What is Science Capital?

Think Physics is working in the North East of England to increase levels of science capital in children and their support networks. But what does this actually mean, and how are we going about it?

Science Capital: An Introduction

As defined by the ASPIRES project:

“Science capital refers to science-related qualifications, understanding, knowledge (about science and ‘how it works’), interest and social contacts (e.g. knowing someone who works in a science-related job).”   (ASPIRES, 2013)

The video above describes science capital like a giant “holdall” containing pupils’ knowledge, attitudes, skills and experience, which they carry around with them and use to negotiate life and to make decisions.

Science capital can be broken down into four elements:

  • what you know
  • how you think
  • what you do
  • who you know

Science Capital: A Definition

Science capital is a recently established term developed to apply the concepts of social capital and cultural capital within a scientific context. The foundation work builds on that of Pierre Bourdieu.

Social capital is the idea that our social networks – the people we know and interact with and our status in social groups – have value. Being part of a social group is valuable to us as it allows us to achieve things that we couldn’t on our own. A good example of social capital in action is a neighbourhood watch scheme. However if you are not connected to a social group then you cannot gain the value that comes from being part of that group, and so Bourdieu argues that social capital can produce or reproduce inequalities in society.

Cultural capital is the idea that the forms of knowledge and skills that people acquire by being part of a particular social class (skills, tastes, mannerisms, clothing etc) have value. Cultural capital is valuable to us when we interact with people with similar cultural capital as ourselves – someone with the same taste in music or who went to the same school, say – as it creates a sense of collective identity and group position, of “people like us”. However because certain forms of cultural capital are valued above others in society, if you do not have these forms of cultural capital it can work to reduce your social mobility by reproducing existing inequalities in society.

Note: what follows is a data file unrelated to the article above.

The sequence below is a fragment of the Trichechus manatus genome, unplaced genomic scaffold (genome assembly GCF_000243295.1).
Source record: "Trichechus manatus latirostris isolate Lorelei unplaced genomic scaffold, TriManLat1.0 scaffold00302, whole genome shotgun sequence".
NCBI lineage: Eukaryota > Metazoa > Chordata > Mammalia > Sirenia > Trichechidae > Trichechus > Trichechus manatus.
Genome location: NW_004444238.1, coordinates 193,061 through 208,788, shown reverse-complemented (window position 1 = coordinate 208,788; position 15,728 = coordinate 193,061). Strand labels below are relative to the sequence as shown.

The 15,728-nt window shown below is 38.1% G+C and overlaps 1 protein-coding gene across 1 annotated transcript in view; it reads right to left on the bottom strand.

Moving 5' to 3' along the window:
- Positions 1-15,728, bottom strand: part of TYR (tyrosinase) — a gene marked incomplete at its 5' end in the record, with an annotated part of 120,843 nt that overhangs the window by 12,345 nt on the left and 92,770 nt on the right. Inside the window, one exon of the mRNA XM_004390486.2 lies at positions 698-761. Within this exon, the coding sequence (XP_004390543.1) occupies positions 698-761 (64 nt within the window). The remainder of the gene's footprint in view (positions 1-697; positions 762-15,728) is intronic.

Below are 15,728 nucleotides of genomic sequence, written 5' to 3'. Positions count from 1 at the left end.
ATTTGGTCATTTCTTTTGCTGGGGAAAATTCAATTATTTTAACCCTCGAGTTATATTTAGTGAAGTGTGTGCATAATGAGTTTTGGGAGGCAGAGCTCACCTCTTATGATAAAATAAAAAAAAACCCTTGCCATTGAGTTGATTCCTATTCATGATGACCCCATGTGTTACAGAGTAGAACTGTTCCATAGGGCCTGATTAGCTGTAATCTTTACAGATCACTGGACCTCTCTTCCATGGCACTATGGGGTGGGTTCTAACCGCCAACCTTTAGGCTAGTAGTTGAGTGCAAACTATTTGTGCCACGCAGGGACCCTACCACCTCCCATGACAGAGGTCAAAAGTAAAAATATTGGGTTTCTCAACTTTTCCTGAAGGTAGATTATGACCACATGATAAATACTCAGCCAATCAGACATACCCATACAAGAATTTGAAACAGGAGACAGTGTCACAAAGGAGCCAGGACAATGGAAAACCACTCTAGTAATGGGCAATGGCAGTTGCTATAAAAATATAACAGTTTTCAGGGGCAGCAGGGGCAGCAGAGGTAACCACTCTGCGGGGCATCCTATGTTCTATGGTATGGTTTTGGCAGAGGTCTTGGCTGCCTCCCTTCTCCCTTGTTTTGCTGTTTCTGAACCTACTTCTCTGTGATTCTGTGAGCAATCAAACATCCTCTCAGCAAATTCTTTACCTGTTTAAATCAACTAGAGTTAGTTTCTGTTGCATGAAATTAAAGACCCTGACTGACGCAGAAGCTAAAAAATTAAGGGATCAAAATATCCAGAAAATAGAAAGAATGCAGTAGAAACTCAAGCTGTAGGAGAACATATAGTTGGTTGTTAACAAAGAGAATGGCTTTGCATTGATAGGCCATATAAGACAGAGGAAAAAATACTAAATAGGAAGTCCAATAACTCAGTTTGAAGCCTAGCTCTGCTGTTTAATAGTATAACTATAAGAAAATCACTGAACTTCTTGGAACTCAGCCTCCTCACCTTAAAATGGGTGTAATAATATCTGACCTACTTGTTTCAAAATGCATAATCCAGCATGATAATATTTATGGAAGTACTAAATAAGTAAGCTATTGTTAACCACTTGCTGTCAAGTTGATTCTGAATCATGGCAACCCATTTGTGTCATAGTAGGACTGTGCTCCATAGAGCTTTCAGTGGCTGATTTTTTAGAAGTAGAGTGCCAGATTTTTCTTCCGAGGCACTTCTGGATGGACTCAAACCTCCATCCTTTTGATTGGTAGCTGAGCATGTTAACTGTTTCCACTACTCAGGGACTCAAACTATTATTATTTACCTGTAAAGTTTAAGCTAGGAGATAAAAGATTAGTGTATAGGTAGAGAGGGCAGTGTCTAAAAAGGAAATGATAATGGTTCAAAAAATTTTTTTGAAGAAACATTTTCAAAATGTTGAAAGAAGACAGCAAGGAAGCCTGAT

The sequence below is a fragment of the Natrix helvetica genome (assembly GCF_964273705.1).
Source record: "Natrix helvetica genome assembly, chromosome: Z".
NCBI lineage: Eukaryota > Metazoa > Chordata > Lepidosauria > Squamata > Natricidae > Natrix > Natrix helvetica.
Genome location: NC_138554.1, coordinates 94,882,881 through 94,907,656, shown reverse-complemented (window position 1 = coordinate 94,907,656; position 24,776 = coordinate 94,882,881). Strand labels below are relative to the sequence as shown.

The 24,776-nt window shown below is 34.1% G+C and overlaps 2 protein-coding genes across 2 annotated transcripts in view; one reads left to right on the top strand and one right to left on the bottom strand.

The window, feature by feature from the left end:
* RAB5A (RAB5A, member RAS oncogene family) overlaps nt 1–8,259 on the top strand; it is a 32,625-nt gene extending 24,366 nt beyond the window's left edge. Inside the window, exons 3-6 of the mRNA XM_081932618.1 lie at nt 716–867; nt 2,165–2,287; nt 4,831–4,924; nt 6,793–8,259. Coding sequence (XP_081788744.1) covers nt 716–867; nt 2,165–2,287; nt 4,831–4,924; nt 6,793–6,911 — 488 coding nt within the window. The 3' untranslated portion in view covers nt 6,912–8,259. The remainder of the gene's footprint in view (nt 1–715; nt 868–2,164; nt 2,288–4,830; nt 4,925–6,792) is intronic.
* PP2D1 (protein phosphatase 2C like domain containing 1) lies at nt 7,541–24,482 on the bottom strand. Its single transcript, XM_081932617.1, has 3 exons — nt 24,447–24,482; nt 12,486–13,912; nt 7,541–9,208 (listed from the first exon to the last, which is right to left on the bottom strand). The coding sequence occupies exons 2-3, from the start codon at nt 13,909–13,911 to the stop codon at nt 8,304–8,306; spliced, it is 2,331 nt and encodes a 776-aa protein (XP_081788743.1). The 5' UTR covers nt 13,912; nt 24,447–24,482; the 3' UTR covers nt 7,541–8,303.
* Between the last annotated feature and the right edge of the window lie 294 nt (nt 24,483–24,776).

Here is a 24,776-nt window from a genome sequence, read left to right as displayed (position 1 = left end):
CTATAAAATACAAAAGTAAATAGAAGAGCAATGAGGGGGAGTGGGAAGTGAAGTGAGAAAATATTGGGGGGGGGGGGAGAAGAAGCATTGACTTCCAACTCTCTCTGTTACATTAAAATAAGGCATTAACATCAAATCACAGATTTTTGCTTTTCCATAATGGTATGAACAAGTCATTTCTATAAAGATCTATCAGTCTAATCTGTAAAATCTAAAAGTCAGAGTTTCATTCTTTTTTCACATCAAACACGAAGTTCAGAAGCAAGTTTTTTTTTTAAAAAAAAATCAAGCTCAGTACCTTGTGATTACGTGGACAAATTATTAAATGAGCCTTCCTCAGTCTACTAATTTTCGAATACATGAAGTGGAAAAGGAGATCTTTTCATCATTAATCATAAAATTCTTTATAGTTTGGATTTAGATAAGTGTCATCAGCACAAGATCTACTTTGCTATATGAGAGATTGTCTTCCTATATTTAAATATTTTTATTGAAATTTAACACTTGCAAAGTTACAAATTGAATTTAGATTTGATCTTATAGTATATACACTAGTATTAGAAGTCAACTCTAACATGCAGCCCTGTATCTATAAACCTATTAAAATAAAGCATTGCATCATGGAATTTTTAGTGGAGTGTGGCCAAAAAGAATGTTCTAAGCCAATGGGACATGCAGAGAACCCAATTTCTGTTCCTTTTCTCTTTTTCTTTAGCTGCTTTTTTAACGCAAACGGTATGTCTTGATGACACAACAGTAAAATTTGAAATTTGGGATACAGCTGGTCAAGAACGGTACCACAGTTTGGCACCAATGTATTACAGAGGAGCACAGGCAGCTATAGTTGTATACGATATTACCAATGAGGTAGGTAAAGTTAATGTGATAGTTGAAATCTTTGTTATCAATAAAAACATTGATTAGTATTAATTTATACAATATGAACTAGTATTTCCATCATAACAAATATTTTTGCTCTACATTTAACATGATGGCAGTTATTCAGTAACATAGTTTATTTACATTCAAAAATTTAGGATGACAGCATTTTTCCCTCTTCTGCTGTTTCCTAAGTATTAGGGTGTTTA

As with social and cultural capital, ASPIRES found that science capital can also reproduce inequalities in society. They found that pupils with higher levels of science capital in their family were more likely to aspire towards a science-related career, and that pupils with lower levels of science capital were less likely to aspire to a science-related career.

You can read more about the ASPIRES project here.

How does Think Physics hope to build science capital in the region?

Think Physics is working with 30 partner schools in the North East of England, offering curriculum enrichment, interactive out-of-school workshops and support and training for teachers. We also work directly with local communities, and through partner organisations including local councils.

We believe that levels of science capital can be increased by:

Engaging parents

  • Involving parents in children’s science education. This could be via collaborative homework or initiatives that work with parents directly such as Science for Families.
  • Letting parents know its OK not to know the answers to everything children ask about science, and promoting “I don’t know, let’s see if we can find out”.
  • Making sure parents are aware of the wide range of career options with science – whether at school Options and Choices evenings, or through the provision of unbiased careers information.

Revealing the relevance of science

  • Exploring how a particular area of the STEM curriculum is relevant to real life.
  • Highlighting the different careers that are related to topics taught in school.

Challenging popular stereotypes

  • Presenting STEM as ‘normal,’ not ‘hard’.
  • Challenging gendered attitudes around appropriate career choices for boys and girls.

Being aware of language

  • Introducing the variety of science-related jobs from an early age. For example, our Key Stage 1 and 2 workshops cast children in the role of ’structural engineer’ or ‘botanist,’ and build their understanding of subject, context, and career possibilities.
  • Highlighting that the English language is inherently gendered, and the role this can play in defining children’s norms and identities.

Creating different opportunities for children to explore STEM

  • Providing opportunities for children to explore STEM at museums, galleries and science centres.
  • Increasing contact with people who work in STEM jobs by bringing them into classroom to talk about their work. This might include parents.

Think Physics’ direct interactions with children and families seek to reinforce these key messages. We also support teachers to share these messages within their teaching, by providing training and additional resources on key topics.

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